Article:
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- Ballotpedia -- This nonpartisan, nonprofit site started out gathering information on ballots from across the country, but has developed into an in-depth encyclopedia of American politics and elections. You can find sample ballots for a given locale, voter ID laws, along with information on districts, elected officials and candidates at the state and national levels. There is much to explore here.
- GovTrack Insider -- features articles about bills proposed in Congress. Provides brief descriptions of the legislation with summaries of what both supporters and opponents claim the legislation would do. (This site is hosted by Medium.com)
- Open Secrets -- from the site: "Nonpartisan, independent and nonprofit, the Center for Responsive Politics is the nation's premier research group tracking money in U.S. politics and its effect on elections and public policy. " The Center for Responsive Politics provides "data and analysis on money in politics to inform and engage Americans, champion transparency, and expose disproportionate or undue influence on public policy." They have a helpful Learning Center where you can find out more about money in politics and lobbying, and learn the "10 Things You Should Know" and the "10 Things They Won't Tell You."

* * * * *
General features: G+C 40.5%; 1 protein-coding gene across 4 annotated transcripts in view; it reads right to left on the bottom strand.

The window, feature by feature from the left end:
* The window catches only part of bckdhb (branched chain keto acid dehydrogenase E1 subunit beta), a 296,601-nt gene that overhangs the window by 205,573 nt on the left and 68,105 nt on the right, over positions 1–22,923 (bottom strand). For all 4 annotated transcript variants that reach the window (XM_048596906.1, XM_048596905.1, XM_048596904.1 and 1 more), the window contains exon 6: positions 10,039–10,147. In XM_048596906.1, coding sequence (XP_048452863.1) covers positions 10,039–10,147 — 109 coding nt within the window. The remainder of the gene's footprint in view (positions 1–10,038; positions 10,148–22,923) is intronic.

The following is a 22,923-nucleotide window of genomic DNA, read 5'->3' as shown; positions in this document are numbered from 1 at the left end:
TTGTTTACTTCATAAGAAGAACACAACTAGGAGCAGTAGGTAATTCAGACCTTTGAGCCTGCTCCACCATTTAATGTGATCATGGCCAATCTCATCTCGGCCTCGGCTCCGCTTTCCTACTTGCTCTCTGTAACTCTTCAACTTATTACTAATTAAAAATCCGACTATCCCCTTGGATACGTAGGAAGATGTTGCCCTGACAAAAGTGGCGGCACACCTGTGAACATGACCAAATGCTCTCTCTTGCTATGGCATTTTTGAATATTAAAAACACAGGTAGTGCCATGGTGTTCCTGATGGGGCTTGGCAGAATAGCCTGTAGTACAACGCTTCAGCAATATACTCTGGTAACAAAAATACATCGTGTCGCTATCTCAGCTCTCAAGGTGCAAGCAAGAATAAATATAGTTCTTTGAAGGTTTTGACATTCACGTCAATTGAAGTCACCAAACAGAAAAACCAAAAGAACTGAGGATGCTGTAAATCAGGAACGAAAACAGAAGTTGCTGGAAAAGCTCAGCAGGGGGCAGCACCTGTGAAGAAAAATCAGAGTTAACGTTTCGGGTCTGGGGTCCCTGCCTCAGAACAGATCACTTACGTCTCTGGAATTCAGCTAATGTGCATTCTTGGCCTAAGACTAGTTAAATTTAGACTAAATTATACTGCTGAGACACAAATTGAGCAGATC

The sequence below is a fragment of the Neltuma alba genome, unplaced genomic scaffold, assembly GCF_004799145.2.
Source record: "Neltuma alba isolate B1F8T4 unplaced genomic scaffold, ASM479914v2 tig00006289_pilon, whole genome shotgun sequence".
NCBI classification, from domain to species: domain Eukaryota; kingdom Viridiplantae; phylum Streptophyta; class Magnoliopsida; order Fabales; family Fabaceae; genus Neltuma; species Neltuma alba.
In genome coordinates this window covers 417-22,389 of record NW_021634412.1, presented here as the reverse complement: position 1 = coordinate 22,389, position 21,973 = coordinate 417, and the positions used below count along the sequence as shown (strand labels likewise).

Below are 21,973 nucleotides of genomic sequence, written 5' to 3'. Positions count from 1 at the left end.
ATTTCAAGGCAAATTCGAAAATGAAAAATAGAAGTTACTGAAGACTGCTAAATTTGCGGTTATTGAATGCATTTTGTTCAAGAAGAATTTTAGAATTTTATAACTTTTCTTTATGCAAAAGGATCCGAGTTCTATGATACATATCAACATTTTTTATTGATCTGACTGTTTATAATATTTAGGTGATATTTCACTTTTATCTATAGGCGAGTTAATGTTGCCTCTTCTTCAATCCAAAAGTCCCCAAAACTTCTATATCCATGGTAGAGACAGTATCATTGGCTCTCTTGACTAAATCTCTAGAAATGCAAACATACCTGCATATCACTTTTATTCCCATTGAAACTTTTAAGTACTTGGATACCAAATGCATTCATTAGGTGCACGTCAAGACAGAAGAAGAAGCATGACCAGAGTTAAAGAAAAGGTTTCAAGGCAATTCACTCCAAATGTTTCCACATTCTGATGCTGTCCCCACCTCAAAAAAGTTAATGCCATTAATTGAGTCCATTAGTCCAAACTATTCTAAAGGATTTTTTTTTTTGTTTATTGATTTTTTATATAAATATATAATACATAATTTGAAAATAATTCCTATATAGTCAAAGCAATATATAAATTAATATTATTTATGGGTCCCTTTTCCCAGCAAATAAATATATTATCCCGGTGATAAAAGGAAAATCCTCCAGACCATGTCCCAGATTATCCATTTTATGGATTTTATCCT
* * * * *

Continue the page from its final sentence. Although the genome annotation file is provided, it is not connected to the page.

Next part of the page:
- Open States -- provides information at the state level for all fifty states, Puerto Rico and the District of Columbia. Enter a street address to find the associated legislator, find current legislation for any state. Open States does include bulk downloads for state data in JSON and CSV formats, but it looks like the latest is from 2017, so this may be something they no longer support.
- PopVox -- This site is set up to help you contact your lawmakers, read up on current bills, and voice your support or opposition to proposed legislation. You can add your voice to various advocacy groups listed in the Stakeholder Directory. This lists a range of organizations from AARP to VoteVets. Signup for updates and follow groups you support.
- Represent -- Find out what your representatives in Congress say and do. Search lobbyists to see what issues they are promoting and what members they support with donations. Represent also regularly checks for new statements from members of Congress, to see what issues they are talking about. You can also see how they voted and how their offices spent money. (From the Sunlight Foundation)